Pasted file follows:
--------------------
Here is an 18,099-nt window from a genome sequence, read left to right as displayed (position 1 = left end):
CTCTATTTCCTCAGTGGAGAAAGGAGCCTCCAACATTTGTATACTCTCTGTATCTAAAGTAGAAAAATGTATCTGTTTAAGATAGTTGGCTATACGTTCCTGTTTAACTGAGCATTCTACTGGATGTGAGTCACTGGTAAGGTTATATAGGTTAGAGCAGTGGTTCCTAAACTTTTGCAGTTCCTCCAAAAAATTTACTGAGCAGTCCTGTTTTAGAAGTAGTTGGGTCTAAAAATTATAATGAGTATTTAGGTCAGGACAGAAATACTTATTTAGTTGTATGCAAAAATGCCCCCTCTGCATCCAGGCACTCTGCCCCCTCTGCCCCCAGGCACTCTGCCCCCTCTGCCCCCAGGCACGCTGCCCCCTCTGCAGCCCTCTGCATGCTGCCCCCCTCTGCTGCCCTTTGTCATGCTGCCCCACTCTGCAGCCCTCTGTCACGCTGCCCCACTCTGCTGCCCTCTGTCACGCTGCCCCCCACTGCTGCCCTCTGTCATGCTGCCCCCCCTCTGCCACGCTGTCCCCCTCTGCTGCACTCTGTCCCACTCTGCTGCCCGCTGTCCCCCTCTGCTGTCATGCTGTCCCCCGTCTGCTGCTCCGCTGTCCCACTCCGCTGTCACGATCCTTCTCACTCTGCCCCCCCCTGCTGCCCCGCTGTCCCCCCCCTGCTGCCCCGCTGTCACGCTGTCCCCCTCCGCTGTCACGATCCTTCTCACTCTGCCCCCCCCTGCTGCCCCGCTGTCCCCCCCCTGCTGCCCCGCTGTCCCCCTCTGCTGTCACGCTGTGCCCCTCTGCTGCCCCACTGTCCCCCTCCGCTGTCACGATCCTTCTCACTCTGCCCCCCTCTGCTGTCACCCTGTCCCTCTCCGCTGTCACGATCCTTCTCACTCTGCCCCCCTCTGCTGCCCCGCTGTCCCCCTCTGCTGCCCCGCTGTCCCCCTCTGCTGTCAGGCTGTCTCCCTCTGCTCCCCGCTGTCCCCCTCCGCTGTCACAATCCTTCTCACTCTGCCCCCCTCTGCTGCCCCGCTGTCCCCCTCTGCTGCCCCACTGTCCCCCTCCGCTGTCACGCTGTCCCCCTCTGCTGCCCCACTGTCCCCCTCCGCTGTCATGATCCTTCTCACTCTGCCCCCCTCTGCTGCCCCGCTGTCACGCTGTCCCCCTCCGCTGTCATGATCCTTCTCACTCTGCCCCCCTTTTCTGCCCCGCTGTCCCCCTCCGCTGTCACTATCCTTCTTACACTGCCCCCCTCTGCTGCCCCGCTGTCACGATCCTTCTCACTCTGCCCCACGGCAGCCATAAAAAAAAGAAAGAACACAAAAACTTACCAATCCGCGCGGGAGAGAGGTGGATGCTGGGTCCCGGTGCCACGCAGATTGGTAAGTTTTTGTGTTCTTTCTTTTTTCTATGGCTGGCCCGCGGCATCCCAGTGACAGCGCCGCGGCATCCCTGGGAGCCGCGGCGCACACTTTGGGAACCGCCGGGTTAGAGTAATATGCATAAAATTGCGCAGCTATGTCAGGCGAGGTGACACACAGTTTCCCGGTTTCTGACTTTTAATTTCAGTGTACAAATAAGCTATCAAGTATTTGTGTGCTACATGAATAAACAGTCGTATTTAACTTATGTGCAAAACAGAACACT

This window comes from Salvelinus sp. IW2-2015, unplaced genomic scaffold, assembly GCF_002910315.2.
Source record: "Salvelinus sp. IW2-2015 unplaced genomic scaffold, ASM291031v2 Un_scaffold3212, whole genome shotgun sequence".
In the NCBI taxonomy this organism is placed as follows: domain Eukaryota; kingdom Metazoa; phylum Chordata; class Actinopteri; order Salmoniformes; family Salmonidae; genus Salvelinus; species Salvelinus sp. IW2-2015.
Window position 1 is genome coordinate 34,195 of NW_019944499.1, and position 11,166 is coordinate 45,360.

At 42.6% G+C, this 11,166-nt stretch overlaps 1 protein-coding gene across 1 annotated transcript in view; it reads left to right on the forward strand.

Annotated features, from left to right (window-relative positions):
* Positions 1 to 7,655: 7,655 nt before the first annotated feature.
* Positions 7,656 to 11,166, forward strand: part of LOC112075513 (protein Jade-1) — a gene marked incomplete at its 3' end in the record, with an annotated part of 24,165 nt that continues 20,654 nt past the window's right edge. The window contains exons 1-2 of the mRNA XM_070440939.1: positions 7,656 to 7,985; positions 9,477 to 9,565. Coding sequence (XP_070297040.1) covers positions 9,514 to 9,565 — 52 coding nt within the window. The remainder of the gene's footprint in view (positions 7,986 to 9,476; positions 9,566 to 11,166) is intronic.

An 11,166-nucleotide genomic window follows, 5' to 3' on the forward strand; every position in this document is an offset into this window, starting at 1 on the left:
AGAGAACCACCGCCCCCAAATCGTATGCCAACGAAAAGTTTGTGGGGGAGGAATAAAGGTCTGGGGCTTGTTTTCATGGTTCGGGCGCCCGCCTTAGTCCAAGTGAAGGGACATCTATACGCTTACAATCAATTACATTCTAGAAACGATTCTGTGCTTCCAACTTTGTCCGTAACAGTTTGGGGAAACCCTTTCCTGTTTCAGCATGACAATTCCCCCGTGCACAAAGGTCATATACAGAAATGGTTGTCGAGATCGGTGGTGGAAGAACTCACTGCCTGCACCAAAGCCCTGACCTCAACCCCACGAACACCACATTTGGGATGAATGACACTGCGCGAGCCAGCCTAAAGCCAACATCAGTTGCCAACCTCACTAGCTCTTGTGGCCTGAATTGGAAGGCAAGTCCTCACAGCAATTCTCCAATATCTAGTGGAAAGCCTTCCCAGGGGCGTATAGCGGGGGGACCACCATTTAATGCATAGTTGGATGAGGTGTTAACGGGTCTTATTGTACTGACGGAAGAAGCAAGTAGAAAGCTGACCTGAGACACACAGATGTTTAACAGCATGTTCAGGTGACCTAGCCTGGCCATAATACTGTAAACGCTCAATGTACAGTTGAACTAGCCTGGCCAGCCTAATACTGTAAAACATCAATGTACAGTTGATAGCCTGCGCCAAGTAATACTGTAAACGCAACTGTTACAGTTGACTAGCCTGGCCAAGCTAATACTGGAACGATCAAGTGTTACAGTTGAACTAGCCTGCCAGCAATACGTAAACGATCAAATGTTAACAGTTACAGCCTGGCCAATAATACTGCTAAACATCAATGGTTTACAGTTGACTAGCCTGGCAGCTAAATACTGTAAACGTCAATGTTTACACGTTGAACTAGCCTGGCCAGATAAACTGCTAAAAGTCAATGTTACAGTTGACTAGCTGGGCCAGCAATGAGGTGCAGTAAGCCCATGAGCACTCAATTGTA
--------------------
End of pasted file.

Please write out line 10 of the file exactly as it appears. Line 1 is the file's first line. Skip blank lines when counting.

* Positions 7,656 to 11,166, forward strand: part of LOC112075513 (protein Jade-1) — a gene marked incomplete at its 3' end in the record, with an annotated part of 24,165 nt that continues 20,654 nt past the window's right edge. The window contains exons 1-2 of the mRNA XM_070440939.1: positions 7,656 to 7,985; positions 9,477 to 9,565. Coding sequence (XP_070297040.1) covers positions 9,514 to 9,565 — 52 coding nt within the window. The remainder of the gene's footprint in view (positions 7,986 to 9,476; positions 9,566 to 11,166) is intronic.